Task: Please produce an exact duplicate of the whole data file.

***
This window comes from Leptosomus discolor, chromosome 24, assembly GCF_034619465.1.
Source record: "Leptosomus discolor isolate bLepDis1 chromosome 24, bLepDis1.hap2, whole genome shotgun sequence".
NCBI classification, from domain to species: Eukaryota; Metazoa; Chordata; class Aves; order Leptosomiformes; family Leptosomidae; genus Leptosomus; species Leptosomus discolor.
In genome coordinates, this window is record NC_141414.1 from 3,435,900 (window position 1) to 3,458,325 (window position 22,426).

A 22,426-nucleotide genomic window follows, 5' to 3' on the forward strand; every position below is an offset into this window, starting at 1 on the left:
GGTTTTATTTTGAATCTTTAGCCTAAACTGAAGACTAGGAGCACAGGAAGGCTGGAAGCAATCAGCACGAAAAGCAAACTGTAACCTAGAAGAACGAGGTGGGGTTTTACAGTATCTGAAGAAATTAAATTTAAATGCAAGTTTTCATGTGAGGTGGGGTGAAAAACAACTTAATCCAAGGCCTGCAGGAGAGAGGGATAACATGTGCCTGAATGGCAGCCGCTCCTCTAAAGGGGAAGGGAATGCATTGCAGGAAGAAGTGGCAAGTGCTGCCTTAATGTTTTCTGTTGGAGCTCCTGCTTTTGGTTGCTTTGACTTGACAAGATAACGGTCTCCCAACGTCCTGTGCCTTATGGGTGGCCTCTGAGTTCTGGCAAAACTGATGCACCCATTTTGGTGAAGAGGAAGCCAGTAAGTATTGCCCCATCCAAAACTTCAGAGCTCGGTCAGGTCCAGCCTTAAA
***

This window comes from Leptosomus discolor, chromosome 24, assembly GCF_034619465.1.
Source record: "Leptosomus discolor isolate bLepDis1 chromosome 24, bLepDis1.hap2, whole genome shotgun sequence".
NCBI classification, from domain to species: Eukaryota; Metazoa; Chordata; class Aves; order Leptosomiformes; family Leptosomidae; genus Leptosomus; species Leptosomus discolor.
In genome coordinates, this window is record NC_141414.1 from 3,435,900 (window position 1) to 3,458,325 (window position 22,426).

A 22,426-nucleotide genomic window follows, 5' to 3' on the forward strand; every position below is an offset into this window, starting at 1 on the left:
GGTTTTATTTTGAATCTTTAGCCTAAACTGAAGACTAGGAGCACAGGAAGGCTGGAAGCAATCAGCACGAAAAGCAAACTGTAACCTAGAAGAACGAGGTGGGGTTTTACAGTATCTGAAGAAATTAAATTTAAATGCAAGTTTTCATGTGAGGTGGGGTGAAAAACAACTTAATCCAAGGCCTGCAGGAGAGAGGGATAACATGTGCCTGAATGGCAGCCGCTCCTCTAAAGGGGAAGGGAATGCATTGCAGGAAGAAGTGGCAAGTGCTGCCTTAATGTTTTCTGTTGGAGCTCCTGCTTTTGGTTGCTTTGACTTGACAAGATAACGGTCTCCCAACGTCCTGTGCCTTATGGGTGGCCTCTGAGTTCTGGCAAAACTGATGCACCCATTTTGGTGAAGAGGAAGCCAGTAAGTATTGCCCCATCCAAAACTTCAGAGCTCGGTCAGGTCCAGCCTTAAA